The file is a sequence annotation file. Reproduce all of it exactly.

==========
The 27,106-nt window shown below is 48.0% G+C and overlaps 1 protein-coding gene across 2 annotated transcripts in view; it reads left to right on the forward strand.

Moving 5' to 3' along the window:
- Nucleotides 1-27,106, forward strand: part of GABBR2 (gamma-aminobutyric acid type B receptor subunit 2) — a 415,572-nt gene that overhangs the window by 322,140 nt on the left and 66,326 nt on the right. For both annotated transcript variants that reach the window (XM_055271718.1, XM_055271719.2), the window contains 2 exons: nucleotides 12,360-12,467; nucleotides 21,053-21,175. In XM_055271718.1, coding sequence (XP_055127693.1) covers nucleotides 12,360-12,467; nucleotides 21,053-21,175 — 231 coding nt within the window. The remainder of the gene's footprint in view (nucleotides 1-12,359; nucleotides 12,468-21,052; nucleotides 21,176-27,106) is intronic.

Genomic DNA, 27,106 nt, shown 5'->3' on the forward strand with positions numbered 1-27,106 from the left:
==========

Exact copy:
The 27,106-nt window shown below is 48.0% G+C and overlaps 1 protein-coding gene across 2 annotated transcripts in view; it reads left to right on the forward strand.

Moving 5' to 3' along the window:
- Nucleotides 1-27,106, forward strand: part of GABBR2 (gamma-aminobutyric acid type B receptor subunit 2) — a 415,572-nt gene that overhangs the window by 322,140 nt on the left and 66,326 nt on the right. For both annotated transcript variants that reach the window (XM_055271718.1, XM_055271719.2), the window contains 2 exons: nucleotides 12,360-12,467; nucleotides 21,053-21,175. In XM_055271718.1, coding sequence (XP_055127693.1) covers nucleotides 12,360-12,467; nucleotides 21,053-21,175 — 231 coding nt within the window. The remainder of the gene's footprint in view (nucleotides 1-12,359; nucleotides 12,468-21,052; nucleotides 21,176-27,106) is intronic.

Genomic DNA, 27,106 nt, shown 5'->3' on the forward strand with positions numbered 1-27,106 from the left: